No big secret here to be learned. Make sure that when you measure “1 cup of flour” you actually sweep off the excess with the edge of a knife so you will have a consistent quantity. The quantities given here are good for a batch of 12 croissants. I usually double it and freeze a half of the dough (after I have the butter in it).
2 Cups of your flour mix (see Flour Options above).
1 Tb sugar
3/4 Tsp salt
1/3 to 1/2 cups tepid milk
if using unbleached flour: 2 Tb vegetable oil (I used Canola)
if using bleached flour: 4 Tb vegetable oil
Blend all the above in a mixing bowl (don’t forget the yeast mix) with a spatula into a sticky mass, then out on the board:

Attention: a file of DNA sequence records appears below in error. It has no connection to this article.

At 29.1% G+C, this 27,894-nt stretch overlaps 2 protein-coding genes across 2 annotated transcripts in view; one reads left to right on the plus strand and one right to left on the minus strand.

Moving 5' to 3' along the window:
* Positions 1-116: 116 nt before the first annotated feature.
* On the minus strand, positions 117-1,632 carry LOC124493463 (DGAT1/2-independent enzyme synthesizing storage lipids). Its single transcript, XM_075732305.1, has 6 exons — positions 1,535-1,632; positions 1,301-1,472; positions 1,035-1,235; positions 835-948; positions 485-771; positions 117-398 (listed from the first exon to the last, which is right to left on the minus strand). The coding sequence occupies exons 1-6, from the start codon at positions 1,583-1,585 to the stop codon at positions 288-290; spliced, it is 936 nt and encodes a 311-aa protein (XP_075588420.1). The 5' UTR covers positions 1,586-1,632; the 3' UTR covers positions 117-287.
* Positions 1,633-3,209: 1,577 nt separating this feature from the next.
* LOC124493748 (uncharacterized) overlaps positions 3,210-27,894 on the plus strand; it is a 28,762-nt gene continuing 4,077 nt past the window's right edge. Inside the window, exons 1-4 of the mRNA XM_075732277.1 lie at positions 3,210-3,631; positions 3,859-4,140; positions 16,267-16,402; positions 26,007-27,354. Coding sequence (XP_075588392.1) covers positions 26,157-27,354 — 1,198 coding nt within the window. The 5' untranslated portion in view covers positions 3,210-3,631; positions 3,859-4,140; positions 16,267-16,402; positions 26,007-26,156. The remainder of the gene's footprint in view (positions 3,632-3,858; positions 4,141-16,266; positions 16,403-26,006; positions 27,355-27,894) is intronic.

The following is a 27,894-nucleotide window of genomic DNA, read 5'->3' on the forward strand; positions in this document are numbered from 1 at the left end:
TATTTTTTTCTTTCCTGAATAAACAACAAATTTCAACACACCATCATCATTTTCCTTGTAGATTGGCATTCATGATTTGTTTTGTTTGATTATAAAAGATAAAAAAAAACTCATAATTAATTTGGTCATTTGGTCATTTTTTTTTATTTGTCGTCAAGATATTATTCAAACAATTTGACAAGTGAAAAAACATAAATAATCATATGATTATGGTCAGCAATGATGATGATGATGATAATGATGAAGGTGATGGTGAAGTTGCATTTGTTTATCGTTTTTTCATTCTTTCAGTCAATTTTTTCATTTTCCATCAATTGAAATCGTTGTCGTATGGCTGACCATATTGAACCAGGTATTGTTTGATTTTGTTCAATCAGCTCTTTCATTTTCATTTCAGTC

Time for some punching – works well when you are mad. Julia suggests the lift-and-throw motion and as she talks and demonstrates the moves, the dough gets stuck to her pastry scraper and goes flying as she exclaims “Whew!” and goes on with her explanation without any trouble… Typical Julia Child! Love it. Un-edited fun!
Keep on being rough with your dough for about 3 minutes – it’ll be somewhat sticky at first but after a good rapid fold and knead with the heels of your hands it will become elastic, smooth and will not stick to your hands anymore:
Time to rise. Plop the dough into a bowl and do a criss-cross scissors snip on its surface to help it rise. Then cover it with a plastic wrap, and let it rise until it becomes double in bulk:
Rising time depends on the room temperature. I found that if I do this in the summer, rising is faster than in winter. About 1 to 1-1/2 hours at say 75 degrees will suffice. Don’t keep it in temperatures higher than 85 degrees or longer that needed (over-rise) since that wll impart an unpleasant taste. At this point you can retard the rising by placing the bowl in the refrigerator: